Robert Vipperman, senior vice president of HR and Innovation at Alex Lee, Inc., shares two piecesof advice that he has put to use in the workplace
‘Deal With It’
Most families have some sort of motto or rallying cry. Some are clearly stated, while others are implicit. In my household, something you would frequently hear was, “Deal with it.”
The author of this little gem was my mother. She was, and is, a very kind person who just happens to have a sharp tongue. She served up the ‘deal with it’ nugget on a pretty regular basis. (This mantra had an even more visceral variation, ‘suck it up.’)
Complaining was not met with much sympathy. The tables were always quickly turned to, “So what are you going to do about it?” While I left the house for college very much sick of hearing anyone saying ‘deal with it,’ this little aphorism taught me several things that have been helpful at work.
First, take personal accountability for problems. And you are always some part of the problem. Problems and mistakes are daily parts of our work lives. When something goes wrong, we usually own at least a piece of the issue. A steady diet of ‘deal with it’ pushed me to see that I needed to quickly understand what I’ve contributed to a problem, then own it and help fix it.
Several weeks ago, a peer of mine sent what I considered to be a ridiculously politically driven email. I became indignant. I confronted the person with a bit too much intensity. It turns out that I overreacted. I was part of the problem, and I apologized.
Second, don’t complain. And if you do, have a solution. In your next staff meeting, count how many times you hear participants raise concerns without solutions. I’d suggest that this sort of free-form complaining drains the effectiveness of individuals and teams.
When I was an executive coach, I saw a Chief Executive Officer (CEO) take this head on. His Chief Information Officer kept complaining about how difficult a project was and how it just couldn’t be done. Without missing a beat, the CEO said, “If your job is easy, I could just hire a monkey to do it.” Edgy, but funny and on target.
‘Don’t Drink Hateorade’
And now on to the next generation. I’m lucky enough to have a 16-year-old stepson with whom I’m close. He’s a bright and funny kid who already has taught me a lot.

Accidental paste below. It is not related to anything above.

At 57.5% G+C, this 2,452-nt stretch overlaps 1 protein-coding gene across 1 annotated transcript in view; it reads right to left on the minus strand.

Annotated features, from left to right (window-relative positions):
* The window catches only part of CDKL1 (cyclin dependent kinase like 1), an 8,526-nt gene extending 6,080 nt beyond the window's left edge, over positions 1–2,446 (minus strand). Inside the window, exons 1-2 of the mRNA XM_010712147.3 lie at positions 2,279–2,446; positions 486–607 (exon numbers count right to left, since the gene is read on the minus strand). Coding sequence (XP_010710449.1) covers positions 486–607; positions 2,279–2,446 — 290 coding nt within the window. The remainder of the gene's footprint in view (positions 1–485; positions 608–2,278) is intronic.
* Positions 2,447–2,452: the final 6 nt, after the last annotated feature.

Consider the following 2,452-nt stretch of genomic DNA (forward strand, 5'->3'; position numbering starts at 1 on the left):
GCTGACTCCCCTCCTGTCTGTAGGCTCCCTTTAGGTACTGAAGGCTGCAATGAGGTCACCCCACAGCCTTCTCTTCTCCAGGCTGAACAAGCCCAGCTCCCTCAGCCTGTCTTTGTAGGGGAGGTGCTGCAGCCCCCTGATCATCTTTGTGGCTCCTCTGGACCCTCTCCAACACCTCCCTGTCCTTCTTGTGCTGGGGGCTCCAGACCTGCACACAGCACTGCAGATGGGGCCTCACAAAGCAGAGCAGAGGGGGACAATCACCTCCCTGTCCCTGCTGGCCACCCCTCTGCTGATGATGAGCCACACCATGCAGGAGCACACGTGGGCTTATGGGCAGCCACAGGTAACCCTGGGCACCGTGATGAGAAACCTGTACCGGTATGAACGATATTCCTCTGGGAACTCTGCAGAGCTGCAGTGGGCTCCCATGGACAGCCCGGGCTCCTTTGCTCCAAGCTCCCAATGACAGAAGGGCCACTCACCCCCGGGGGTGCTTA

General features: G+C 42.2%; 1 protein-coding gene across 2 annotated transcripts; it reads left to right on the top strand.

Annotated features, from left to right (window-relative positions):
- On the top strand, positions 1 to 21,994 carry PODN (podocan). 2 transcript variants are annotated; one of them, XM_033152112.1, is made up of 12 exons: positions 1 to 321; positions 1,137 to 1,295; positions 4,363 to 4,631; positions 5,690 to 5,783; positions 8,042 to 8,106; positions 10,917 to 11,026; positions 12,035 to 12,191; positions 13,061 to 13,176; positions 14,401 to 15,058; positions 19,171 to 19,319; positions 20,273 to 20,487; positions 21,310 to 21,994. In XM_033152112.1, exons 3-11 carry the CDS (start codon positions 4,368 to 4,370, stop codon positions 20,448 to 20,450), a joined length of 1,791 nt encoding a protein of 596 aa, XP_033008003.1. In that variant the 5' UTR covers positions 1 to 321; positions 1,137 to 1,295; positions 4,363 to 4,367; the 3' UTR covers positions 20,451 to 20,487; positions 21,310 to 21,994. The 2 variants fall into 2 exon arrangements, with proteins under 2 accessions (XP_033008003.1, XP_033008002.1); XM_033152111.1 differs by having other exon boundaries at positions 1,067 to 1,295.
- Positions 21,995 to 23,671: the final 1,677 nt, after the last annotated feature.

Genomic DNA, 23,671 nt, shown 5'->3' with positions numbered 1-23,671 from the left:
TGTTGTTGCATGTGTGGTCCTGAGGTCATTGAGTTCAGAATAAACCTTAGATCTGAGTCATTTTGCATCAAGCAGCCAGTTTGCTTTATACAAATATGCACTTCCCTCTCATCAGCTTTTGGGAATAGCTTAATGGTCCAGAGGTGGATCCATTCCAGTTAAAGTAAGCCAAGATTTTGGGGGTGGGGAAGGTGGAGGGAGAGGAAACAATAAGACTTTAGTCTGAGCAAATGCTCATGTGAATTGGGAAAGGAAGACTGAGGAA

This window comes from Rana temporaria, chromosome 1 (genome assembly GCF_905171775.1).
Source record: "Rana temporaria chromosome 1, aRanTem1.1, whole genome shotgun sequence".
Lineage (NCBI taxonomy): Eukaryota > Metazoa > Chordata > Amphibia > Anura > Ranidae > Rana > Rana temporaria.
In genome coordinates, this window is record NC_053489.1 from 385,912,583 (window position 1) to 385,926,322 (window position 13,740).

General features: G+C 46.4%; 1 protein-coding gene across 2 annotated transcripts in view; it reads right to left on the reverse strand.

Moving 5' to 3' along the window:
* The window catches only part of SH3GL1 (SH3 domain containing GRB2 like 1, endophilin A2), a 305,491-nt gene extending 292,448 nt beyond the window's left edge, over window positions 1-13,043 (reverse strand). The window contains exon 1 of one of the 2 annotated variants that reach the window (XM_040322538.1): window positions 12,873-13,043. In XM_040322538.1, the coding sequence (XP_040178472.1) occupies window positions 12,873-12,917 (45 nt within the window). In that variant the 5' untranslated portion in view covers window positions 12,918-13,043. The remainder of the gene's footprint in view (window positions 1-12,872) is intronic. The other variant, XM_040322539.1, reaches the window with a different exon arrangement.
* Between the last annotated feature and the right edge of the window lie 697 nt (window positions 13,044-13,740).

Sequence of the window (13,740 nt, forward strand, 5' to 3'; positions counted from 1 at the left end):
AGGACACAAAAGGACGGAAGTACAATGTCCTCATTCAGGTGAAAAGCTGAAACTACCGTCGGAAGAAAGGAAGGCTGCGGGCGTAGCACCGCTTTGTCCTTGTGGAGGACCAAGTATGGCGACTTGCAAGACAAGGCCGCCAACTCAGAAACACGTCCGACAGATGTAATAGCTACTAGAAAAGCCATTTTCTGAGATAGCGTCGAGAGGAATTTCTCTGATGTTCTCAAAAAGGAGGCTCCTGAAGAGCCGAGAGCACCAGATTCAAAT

One night at dinner, we were discussing some of his school friends. I thought I was simply conveying a realistic critique of the players discussed. Eventually, he just sighed, looked at me and said, “OK, but watch the hateorade,’” a reference to a pattern of consistent negativity.
After I quit laughing, the power of his point dawned on me. I was being way too critical, and I was really not aware of it. Several months of reflection have gone into his caution. Here are three lessons that came out of it for me.
First, watch the tendency to make snap judgments, particularly about people.There’s lots of research on just how quickly we assess each other on features like competence, trustworthiness, attractiveness and the like. But slowing down and being deliberate about assessing others is almost always beneficial.
My worst hiring choice to date was a result of a snap judgment. The candidate was bright and polished. Their background and self-reported skills were impressive. And they failed in the job within the first nine months. I hadn’t slowed down to leverage the insights of others, and I had trusted my initial impression far too much.
Second, balance critique with empathy.Having been professionally trained to assess others, assessment became my favorite tool in my corporate toolkit. Too much so. I liked figuring out what made people tick, their drivers, strengths and weaknesses, etc. And I’m not bad at it.
But a lot of times, assessing people isn’t the point. Understanding them and helping them succeed is typically much more relevant and a lot more appreciated by the people involved. No one likes being under a microscope, but most of us like being helped.
Third, be mindful of the power of words, particularly when in a leadership role. This is a work in progress for me. In any leadership role, we are always ‘on.’ Our teams take our words and behaviors as guideposts for what is appropriate and valuable. Among my weaknesses is the desire to be irreverent to powerful players in corporate situations. Sometimes this is effective, and sometimes it is really, really not. But it’s a form of the ‘hateorade’ that I really (used to) love.
One time this year, I saw one of my strongest players stick their neck out in this vein, poking insightful but ill-advised fun at a much more powerful player in the organization. And I winced, knowing not only that they would be slammed for this, but that I’d modeled this behavior a dozen times. It reminded me to keep a more vigilant eye for when my example is less than appropriate.
So, I needed to suck it up and watch the hateorade.
Robert Vipperman is Senior Vice President of Human Resources and Innovation at Alex Lee Inc. He was featured in Issue No. 5 of Forefront magazine.